Still, these benefits do not come cheaply. “There are no gains without pains,” Father Abraham warns in “The Way to Wealth,” perhaps the most famous entry in Poor Richard’s Almanack, the gallimaufry of poems, essays, proverbial wisdom, weather forecasts, mathematical exercises, and stargazing schedules that Benjamin Franklin published annually from 1732 to 1758.
Franklin is a paragon of sorts for the Lockean notion of property accumulation, a vision encapsulated by another chestnut from Father Abraham: “Help hands, for I have no lands.” A runaway printer’s apprentice, Franklin famously made his way to Philadelphia and eventually found his fortune by dint of hard work, careful study, and, by his own account as well as those of his admirers, the cultivation of what is sometimes called the bourgeois virtues.
As one such admirer, Franklin’s occasional pen pal Adam Smith, wrote of the commercial promise of such virtues: “In all the middling and inferior professions, real and solid professional abilities, joined to prudent, just, firm, and temperate conduct, can very seldom fail of success.” For Smith as for Franklin, it wasn’t enough to work hard. If one wanted to accumulate property and underwrite a long-term plan for success, hard work and careful study, the prerequisites of any “professional abilities,” had to be complemented by a suite of virtues that supported personal responsibility and public spiritedness. “The success of such people, too, almost always depends upon the favour and good opinion of their neighbours and equals,” Smith continued, “and without a tolerably regular conduct these can very seldom be obtained.”
Property, on this account, was something owned, operated, and maintained within the scrupulous expectations of a well-defined community. Having a horse to plow your land was all well and good, but you were the one who had to follow the plow in planting season and run all over the neighborhood if the horse escaped the barn.
This conception of private property, the significance of which went well beyond revenue streams and financial security, both assumed and encouraged a broader vision of a well-ordered society. The philosopher David Hume, another of Franklin’s correspondents, wrote in one of his most famous essays that broadly distributing private property and the rights and responsibilities that attend it creates social conditions that are conducive to what today we would call a liberal democratic order. “Where luxury nourishes commerce and industry,” Hume declared, “the peasants, by a proper cultivation of the land, become rich and independent; while the tradesmen and merchants acquire a share of the property, and draw authority and consideration to that middling rank of men, who are the best and firmest basis of public liberty.”
Like his friends Smith and Franklin, Hume believed the very practice of accumulating and maintaining private property was not only a sustained exercise in prudence and careful management, but also the foundation for a stable, responsible society and an education in citizenship.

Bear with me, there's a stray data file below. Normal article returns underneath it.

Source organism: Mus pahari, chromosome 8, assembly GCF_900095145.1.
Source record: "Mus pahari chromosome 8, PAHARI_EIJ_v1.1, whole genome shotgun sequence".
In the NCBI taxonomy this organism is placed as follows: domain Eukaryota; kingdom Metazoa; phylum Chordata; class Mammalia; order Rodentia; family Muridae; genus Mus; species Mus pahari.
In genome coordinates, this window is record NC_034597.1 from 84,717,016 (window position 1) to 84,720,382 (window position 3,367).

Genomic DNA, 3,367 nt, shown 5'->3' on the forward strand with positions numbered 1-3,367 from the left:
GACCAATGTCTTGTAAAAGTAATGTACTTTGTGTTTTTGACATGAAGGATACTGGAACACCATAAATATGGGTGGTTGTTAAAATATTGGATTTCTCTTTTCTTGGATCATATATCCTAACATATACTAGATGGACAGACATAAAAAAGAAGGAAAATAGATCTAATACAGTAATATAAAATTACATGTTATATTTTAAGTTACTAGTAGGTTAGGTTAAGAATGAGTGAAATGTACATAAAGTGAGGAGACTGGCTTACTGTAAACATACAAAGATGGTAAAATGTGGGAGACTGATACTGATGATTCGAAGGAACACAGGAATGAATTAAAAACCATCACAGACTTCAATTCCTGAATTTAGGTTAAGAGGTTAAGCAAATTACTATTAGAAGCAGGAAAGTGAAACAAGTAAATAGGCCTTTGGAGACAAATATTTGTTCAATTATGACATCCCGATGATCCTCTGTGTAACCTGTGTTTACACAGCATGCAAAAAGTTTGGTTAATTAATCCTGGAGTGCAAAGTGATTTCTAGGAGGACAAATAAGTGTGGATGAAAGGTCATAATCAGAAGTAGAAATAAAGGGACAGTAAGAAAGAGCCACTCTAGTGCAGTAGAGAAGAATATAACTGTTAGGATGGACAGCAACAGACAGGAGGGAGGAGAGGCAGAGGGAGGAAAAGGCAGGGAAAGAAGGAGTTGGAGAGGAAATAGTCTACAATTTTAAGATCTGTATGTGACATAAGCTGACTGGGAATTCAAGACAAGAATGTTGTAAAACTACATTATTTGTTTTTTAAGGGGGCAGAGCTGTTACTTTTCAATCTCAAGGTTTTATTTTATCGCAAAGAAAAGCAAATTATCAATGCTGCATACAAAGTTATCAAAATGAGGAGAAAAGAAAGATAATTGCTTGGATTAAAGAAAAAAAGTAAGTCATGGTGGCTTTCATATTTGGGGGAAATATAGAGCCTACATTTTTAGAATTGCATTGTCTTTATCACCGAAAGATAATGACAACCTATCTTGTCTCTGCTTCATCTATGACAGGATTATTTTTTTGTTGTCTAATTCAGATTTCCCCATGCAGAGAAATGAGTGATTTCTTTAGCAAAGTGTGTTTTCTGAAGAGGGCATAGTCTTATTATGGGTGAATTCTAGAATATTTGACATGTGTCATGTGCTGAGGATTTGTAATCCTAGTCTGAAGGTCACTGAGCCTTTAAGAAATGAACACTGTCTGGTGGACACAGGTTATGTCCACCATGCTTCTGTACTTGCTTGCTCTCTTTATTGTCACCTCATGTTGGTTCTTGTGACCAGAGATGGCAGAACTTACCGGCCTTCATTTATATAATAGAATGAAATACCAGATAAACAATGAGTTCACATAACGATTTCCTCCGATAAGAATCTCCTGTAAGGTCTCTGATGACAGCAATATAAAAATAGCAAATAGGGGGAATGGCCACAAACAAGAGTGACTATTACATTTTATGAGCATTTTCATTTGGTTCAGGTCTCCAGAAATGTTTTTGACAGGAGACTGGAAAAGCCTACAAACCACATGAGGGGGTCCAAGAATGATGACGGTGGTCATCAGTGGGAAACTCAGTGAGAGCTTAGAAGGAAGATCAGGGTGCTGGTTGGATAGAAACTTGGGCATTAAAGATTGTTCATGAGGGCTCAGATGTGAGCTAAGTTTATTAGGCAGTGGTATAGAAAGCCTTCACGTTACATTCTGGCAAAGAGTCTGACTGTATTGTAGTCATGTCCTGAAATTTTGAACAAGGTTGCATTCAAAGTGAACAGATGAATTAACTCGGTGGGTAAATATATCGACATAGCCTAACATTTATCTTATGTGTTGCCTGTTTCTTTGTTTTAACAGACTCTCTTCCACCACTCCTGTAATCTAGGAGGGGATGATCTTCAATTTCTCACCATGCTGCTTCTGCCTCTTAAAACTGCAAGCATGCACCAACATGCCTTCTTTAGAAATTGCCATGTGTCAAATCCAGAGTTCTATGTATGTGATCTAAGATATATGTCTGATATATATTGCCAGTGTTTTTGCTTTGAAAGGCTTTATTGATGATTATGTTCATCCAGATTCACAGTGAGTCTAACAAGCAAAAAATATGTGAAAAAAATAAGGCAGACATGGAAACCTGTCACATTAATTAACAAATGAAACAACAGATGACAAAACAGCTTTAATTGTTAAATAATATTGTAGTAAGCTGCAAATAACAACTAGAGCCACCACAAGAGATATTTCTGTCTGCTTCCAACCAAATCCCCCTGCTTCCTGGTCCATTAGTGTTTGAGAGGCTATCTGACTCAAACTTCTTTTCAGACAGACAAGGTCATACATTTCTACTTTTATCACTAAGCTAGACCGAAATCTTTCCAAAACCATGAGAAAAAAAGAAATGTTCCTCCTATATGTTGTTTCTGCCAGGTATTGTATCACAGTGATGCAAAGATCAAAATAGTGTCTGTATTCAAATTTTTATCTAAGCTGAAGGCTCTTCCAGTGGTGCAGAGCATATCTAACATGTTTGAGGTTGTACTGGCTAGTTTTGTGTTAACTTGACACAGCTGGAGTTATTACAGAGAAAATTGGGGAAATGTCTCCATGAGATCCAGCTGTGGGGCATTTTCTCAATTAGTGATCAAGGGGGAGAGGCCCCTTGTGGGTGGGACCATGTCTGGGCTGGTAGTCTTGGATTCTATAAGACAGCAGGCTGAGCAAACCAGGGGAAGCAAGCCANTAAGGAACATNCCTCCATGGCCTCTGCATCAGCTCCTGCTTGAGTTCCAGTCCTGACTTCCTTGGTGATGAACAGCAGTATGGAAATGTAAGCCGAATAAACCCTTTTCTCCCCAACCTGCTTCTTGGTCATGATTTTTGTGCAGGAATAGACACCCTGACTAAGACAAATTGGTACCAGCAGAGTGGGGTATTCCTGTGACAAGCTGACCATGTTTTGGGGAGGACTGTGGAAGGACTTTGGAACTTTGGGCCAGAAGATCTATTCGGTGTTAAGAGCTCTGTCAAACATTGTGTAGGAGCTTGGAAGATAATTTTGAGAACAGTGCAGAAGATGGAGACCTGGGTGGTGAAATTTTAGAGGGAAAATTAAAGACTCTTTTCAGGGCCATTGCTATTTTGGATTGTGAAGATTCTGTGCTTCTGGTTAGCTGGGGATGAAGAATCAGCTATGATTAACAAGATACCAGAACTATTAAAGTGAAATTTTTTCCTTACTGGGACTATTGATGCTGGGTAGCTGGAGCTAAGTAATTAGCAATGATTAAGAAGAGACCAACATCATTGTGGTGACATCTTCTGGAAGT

Notably, Hume, Smith, and Franklin exchanged their trans-Atlantic letters more than 50 years before the full flowering of the Industrial Revolution. Even then, the nexus of surplus, ethics, and endeavor so central to the Lockean vision of private property was already imperiled by the rise of wage labor. Smith’s celebrated account of how a pin is made in the opening pages of The Wealth of Nations—“One man draws out the wire, another straights it, a third cuts it”—shows that he well understood that the division of labor (what he termed “the greatest improvement in the productive powers of labour”) would fracture this nexus. True, the workers who helped make a pin would certainly collect a wage, but they could work their entire lives in the factory without ever even owning the stools they sat on.
Still, if wage labor did not sit neatly in the worldview implied by Locke’s theory of property, it hardly rendered that theory null and void. “The prudent, penniless beginner in the world, labors for wages awhile, saves a surplus with which to buy tools or land, for himself,” Abraham Lincoln declared in 1859, “then labors on his own account another while, and at length hires another new beginner to help him.” A rising star of the newly incorporated Republican Party, which was then only five years old, Lincoln captured a kind of hopeful ambivalence about how wage labor might shape society. Yes, insofar as one worked principally with another’s property, the experience did not lend itself to the kind of moral education figures such as Hume envisioned, but so long as it eventually enabled one to become a property owner, wage labor was something like a way station between abject servitude and a substantial sense of self-reliance.
But absentee ownership, a phenomenon that went hand in glove with the rise of wage labor, was a different matter. That term, popularized in the second half of the 19th century, represented a different and far more lethal threat to Locke’s vision. With the advent of highly complex, capital-intensive industries, modern economies came increasingly to rely not on the motive force of individual proprietors but on an army of nameless, faceless stockholders. Most often at great distances from the enterprises they supported, these investors allocated capital without ever exercising in any meaningful or direct way the power it conferred or, for that matter, shouldering the responsibilities that attended it.